She invented the push-up bra, made fashion more comfortable and accessible and pioneered modern marketing techniques. The founder of the Carven fashion house will be sorely missed.
Madame Carven, French couture legend and founder of the Carven fashion house has passed away.
The couturier died yesterday in Paris, aged 105.
Marie-Louise Carven-Grog, born Carmen de Tommaso and more widely known as Madame Carven, was a fashion innovator. Her work had a huge impact on the fashion world.
The designer founded her fashion house in 1945 just before the Golden Age of Couture, working contemporaneously to fashion legends Christian Dior, Pierre Balmain and Hubert de Givenchy. She was one of a handful of female couturiers in the male-dominated industry in Paris at the time, alongside Coco Chanel and Elsa Schiaparelli.
The couturier, known to everyone as friendly and accommodating, rose to fame during the post-war period dressing French celebrities including Edith Piaf, Leslie Caron and Michèle Morgan.
Carven began designing, she told Women’s Wear Daily, to dress smaller women (the designer herself came in at a teeny 5’1’’), saying: ‘I decided to make haute couture outfits in my size because I was too short to wear the creations of the top couturiers, who only ever showed their designs on towering girls.’
She was very youth-focused in her designs, keen to produce clothes for young women at a time when fashion prioritised the more mature customer.
‘I never did it for myself. I did it for the youngsters that came to see me, to teach them how to dress, to give them confidence in their own beauty – how to show themselves off through colours, styles, everything,’ the late designer said in 2009.
Carven’s designs were simple – constructed using clean lines and light fabrics such as cotton, lace, and most famously, pink gingham.
She prioritsed comfort in her clothing, designing easy-to-wear, pragmatic pieces (a rare move for a couturier at that time, many of whom favoured restrictive styles) and created activewear including ski suits and swimming costumes.
‘I wanted to retain my style – sober, practical and young, with a lot of sports garments,’ she once said.
Credited with many fashion firsts, Carven patented the first push-up bra, she presented more bridal gowns than any other designers and she pushed for democratisation in fashion, designing ready-to-wear so that her clothes could be accessible to a wider group.
As a result of her innovations and democratic approach to dress, the City of Paris even commissioned the designer to dress female traffic wardens in 1977.
Not limiting herself to the catwalks, Carven also inspired costumed for film – most famously Edith Head’s costumes for Alfred Hitchcock’s Rear Window and Vertigo, and designing her own costumes for French thriller Les Diaboliques in 1955.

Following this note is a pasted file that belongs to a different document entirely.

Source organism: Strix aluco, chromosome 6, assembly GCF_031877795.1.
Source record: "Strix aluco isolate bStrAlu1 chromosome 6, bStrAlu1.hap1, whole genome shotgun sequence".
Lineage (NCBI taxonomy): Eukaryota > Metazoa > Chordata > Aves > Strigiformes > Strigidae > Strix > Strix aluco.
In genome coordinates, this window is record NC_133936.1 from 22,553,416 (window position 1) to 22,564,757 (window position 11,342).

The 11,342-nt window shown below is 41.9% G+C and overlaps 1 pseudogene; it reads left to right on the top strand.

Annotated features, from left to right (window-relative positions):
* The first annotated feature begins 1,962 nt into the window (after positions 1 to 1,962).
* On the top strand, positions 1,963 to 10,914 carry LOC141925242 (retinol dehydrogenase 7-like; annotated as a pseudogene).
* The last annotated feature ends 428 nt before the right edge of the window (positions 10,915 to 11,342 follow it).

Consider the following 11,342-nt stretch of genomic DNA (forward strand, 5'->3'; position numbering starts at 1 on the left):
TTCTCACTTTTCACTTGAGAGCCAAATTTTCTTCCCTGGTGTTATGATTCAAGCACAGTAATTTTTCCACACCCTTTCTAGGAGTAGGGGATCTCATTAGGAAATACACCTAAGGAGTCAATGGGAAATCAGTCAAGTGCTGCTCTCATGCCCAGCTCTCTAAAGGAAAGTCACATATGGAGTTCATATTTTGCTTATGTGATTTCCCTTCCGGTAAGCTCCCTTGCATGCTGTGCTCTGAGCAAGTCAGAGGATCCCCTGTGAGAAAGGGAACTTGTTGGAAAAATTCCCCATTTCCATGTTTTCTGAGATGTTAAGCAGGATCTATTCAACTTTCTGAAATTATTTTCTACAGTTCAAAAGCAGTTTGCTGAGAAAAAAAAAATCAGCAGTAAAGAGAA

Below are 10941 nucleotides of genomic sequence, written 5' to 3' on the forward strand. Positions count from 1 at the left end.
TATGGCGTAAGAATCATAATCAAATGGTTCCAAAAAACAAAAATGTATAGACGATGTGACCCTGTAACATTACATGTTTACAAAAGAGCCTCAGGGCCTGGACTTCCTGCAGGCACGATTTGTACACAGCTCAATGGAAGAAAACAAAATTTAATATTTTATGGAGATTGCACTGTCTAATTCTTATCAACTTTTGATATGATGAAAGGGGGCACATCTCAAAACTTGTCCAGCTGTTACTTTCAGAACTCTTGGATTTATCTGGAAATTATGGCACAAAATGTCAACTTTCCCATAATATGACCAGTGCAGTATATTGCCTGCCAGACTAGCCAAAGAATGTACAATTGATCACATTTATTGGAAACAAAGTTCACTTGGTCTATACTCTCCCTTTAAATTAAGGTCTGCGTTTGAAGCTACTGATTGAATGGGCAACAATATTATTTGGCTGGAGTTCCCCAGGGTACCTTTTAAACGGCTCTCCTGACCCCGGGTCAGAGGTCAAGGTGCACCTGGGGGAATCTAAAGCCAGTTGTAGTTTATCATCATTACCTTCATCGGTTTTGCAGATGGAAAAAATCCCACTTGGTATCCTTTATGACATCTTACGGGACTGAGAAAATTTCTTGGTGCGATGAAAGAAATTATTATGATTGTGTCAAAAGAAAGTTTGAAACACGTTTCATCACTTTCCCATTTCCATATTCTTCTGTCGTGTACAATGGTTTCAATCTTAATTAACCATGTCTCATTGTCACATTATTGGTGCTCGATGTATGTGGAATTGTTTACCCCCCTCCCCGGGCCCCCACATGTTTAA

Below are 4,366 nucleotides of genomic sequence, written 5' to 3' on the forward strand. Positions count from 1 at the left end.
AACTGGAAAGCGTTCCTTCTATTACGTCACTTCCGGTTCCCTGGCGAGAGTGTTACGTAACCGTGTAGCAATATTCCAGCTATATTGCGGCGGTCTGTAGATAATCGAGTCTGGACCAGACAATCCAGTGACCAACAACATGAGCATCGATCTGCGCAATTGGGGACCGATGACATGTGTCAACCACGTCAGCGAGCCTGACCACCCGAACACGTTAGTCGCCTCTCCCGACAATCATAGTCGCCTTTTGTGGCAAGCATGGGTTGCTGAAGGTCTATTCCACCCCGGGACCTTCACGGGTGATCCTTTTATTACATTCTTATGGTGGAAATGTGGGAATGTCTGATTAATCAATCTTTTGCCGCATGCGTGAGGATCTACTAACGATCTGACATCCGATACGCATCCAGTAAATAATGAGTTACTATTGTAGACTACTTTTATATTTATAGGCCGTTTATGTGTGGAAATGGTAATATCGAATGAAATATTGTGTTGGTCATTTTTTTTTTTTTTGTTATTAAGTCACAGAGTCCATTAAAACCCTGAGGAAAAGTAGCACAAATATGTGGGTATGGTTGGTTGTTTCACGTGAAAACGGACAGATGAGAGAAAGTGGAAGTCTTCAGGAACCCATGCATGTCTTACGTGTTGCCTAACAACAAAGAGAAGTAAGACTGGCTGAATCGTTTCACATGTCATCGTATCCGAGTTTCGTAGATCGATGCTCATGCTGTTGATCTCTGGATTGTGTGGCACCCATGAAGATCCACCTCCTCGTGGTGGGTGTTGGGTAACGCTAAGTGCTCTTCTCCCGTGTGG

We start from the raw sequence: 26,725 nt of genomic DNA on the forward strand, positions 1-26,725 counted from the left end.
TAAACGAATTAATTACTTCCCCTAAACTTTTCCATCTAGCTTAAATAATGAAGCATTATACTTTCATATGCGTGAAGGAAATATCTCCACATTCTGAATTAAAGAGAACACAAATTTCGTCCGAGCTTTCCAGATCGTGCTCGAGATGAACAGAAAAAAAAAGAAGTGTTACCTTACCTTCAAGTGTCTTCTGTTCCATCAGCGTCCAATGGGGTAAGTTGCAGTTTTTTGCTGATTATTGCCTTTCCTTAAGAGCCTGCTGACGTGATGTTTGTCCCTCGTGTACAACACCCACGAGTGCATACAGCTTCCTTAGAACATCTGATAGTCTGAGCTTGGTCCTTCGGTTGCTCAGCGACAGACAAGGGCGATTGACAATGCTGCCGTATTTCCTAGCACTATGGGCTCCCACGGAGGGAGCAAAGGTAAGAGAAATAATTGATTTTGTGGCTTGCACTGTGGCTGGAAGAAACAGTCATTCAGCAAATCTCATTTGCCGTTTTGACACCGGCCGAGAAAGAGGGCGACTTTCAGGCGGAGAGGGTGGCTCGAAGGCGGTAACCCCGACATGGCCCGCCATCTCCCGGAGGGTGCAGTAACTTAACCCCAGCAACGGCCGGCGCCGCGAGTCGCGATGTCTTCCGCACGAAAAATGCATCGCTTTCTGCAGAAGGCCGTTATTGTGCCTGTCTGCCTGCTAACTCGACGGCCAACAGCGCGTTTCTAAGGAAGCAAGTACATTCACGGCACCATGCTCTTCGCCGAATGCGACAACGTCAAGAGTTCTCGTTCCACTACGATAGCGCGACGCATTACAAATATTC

Perhaps most notable, though, was Carven’s contribution to the role marketing plays in fashion. In 1950, to coincide with the French premiere of Gone With the Wind, Carven designed a series of dresses inspired by the picture and toured the country doing ‘pop-up’ fashion shows at cinemas.
To celebrate the 10th anniversary of the liberation of Paris in 1954, the couturier parachuted little samples of her perfume, Ma Griffe, all over the city.
The designer travelled the world with her creations, staging catwalk shows in Egypt, Thailand, Morocco, Cuba, Brazil and Singapore – each place inspiring her collections which soon expanded to include African motifs, Aztec pattern and raffia embroidery.
Carven was widely acknowledged for her work and named a Chevalier de l’Ordre des Arts et des Lettres in 1978, and made a Commander of the Legion of Honour in 2009.
She worked for almost 50 years, retiring in 1993.
The designer’s work – her signature simple pieces and wearable silhouettes – have continued to reap success. In 2009 Guillaume Henry became Creative Director and successfully developed the brand to fit with contemporary tastes, resulting in a cult celebrity following including the likes of Victoria Beckham and Alexa Chung. Today, Alexis Martial and Adrien Caillaudaud are at the helm.
Madame Carven’s approach to design continues to inspire fashion today, and her mentality is exactly what all designers should be keeping in mind when creating their collections:
‘Designers unfortunately think about making their mark on their design. I didn’t think of my designs like that. I thought about the young girls, the young women that I dressed, even my models, to show off their beauty to the maximum.’
She will be sorely missed.